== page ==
I am excitedly and firmly committed to the local church. Now maybe that does not come as much of a surprise to you, considering my occupation and how I make my living. But even beyond these obvious personal reasons, I am committed to the local church because of its place in God's purposes and its function for Jesus' people. In fact, as I have written in an earlier blog, to follow Jesus well long-term, you must be an active and engaged part of a local church. But active and engaged and long-term are words that are hard to keep together when it comes to our church involvement; they are under attack.

The nature of this difficulty was pointed out to me one day by Mike Keogh. Mike and I were heading down to the Bitterroot to get firewood (one of my favorite fall rituals), and as we were discussing some church issue, Mike said, "It takes a lot of humility to be a part of a church for a long time." That simple statement encapsulates so much. To be an active, engaged part of a church for a long time requires a lot of humility. Humility is the necessary ingredient.

Now why is an extra dose of humility necessary for long-term church involvement? Well, it's that sin thing. Every church that you will go to is composed of sinners, and you are not an exception to that rule (full discloser, neither is a pastor). So other people will sin against you, and you will sin against others, both of which will tempt you to pull away from church. When someone else sins against you, you will be hurt and offended and tempted to never want to have anything to do with that church again. Or when you sin against someone else, your shame and embarrassment will tempt you to hide from the people in the church (I've sure been there). The solution of moving on to a different church that will have no knowledge of your failings (at least not for awhile) will appear the better option. But humility, the humility that is given to us graciously by Jesus, is the ingredient required to withstand these temptations.

For some reason, we naively assume that sin will never affect us inside a church. But undoubtedly, the disappointments come. And this can happen in any variety of big and little ways. Maybe we will go through a personal difficulty and feel that the people in the church did not care for us as they ought; or maybe we will feel that other church people (in the midst of their own difficulties) are too needy and demanding on our schedule. Maybe we will get offended because the church is not seeking our input in our particular area of expertise; or maybe we will not be willing to seek out the expertise of others. Maybe others will speak inappropriately about us behind our backs; or maybe others will get offended when they misinterpret our intent in the words that we say about them. At times we will feel that no one cares about us, and at other times it will seem that everyone is too nosey and judgmental. But the offenses will come. In a church composed of sinners, the offenses will come.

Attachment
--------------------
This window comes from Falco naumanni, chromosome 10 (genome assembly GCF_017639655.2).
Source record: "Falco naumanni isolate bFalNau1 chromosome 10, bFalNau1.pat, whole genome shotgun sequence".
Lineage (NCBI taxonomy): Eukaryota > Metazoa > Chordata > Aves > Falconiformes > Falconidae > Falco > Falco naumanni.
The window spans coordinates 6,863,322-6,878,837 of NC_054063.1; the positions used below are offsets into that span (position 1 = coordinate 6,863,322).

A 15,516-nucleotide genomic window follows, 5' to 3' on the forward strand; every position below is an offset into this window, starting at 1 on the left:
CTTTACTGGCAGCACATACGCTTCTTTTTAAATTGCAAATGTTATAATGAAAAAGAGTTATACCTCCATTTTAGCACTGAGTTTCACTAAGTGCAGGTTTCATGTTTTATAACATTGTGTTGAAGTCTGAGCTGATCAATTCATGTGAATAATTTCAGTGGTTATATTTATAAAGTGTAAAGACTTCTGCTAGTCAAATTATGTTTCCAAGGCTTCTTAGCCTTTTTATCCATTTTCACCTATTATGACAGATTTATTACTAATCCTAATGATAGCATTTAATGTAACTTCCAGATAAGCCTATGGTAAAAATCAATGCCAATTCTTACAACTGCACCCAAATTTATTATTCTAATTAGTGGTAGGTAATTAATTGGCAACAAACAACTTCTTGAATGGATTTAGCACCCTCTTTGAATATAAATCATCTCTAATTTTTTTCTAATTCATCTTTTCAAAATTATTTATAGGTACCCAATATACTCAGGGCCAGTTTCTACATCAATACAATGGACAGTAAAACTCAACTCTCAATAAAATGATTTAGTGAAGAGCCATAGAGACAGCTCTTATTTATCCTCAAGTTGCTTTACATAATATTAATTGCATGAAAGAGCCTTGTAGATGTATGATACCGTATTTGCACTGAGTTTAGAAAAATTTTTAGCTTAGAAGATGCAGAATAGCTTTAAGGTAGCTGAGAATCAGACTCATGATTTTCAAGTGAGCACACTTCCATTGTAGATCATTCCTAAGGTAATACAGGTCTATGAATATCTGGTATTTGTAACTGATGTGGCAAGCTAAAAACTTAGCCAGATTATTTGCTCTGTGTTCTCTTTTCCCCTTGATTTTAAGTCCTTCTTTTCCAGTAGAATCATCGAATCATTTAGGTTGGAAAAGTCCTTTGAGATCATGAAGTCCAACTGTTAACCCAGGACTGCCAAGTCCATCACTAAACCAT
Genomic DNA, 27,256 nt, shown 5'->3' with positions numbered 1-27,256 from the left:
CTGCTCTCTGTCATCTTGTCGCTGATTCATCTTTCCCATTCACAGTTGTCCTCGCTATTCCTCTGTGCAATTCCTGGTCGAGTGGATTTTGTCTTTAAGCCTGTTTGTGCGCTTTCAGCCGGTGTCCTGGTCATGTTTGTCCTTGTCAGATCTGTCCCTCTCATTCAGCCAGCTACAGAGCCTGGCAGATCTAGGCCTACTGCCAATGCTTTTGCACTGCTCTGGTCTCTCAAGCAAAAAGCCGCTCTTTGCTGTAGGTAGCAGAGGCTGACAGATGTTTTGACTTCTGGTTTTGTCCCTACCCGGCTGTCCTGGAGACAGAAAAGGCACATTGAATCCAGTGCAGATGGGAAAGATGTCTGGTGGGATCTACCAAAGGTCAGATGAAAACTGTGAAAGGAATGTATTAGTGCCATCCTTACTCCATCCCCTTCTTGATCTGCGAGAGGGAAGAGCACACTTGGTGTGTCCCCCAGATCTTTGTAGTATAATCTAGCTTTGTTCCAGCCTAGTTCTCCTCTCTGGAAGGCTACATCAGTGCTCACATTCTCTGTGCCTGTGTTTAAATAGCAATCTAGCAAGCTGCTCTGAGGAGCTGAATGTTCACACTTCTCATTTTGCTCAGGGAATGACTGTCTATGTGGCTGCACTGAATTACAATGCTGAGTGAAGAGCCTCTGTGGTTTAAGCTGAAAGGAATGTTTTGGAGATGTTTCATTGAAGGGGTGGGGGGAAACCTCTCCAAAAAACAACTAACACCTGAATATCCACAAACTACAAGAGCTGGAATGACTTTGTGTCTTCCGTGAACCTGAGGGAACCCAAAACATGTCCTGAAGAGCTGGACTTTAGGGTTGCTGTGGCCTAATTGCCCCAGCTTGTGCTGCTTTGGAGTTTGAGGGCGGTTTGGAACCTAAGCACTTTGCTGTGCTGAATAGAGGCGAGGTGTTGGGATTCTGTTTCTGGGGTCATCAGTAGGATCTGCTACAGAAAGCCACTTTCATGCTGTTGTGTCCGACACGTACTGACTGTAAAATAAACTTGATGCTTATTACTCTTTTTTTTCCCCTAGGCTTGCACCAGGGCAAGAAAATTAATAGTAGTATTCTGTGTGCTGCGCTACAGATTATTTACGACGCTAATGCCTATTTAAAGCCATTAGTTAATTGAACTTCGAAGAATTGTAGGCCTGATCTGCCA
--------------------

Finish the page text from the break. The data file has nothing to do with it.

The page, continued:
And when those offenses come, we need humility to push through in a redemptive manner. Pride drives us away from one another, but humility moves towards reconciliation. Humility will propel you to rightly receive and accept the apology of another person, remembering that God has been overwhelmingly gracious to us. Humility will allow you to overlook offenses against you, realizing that much of our offense is based to a great extent in our pride. Humility will allow you to acknowledge your sin against others and oblige you to give a sincere and necessary apology. Rather than working to hide our sin, humility openly admits that what the Bible says about us it true. [1] Humility repairs the offense and overcomes the offense. But without humility, you will go your separate way.

Humility certainly is necessary for long-term church relationships, but its usefulness is not limited to a church context. No relationships will last well without humility. It is required for our relationship with Jesus, since "God opposes the proud but gives grace to the humble" (James 4:6). And our level of humility will greatly impact every relationship we have on the horizontal level. In that sense, the requirement of humility in a church is nothing unique; it's simply another avenue for relationships.

[1] As Milton Vincent so pointedly says in his book A Gospel Primer for Christians, "The Cross also exposes me before the eyes of other people, informing them of the depth of my depravity. If I wanted others to think highly of me, I would conceal the fact that a shameful slaughter of the perfect Son of God was required that I might be saved. But when I stand at the foot of the Cross and am seen by others under the light of that Cross, I am left uncomfortably exposed before their eyes. Indeed, the most humiliating gossip that could ever be whispered about me is blaring from Golgotha's hill; and my self-righteous reputation is left in ruins in the wake of its revelations. With the worst facts about me thus exposed to the view of others, I find myself feeling that I truly have nothing left to hide."

John Luhmann

John Luhmann has served as a pastor since 1999 and has served at Sovereign Hope since 2005, where he focuses on the preaching/teaching and leadership of the church. He is a graduate of Wheaton College and Trinity Evangelical Divinity School. He is greatly blessed to be able to devote his life to the church and God's word and loves to see the fruit that God produces in people's lives through the gospel. John and his wife Korinda were married in 1994 and are currently raising their seven children.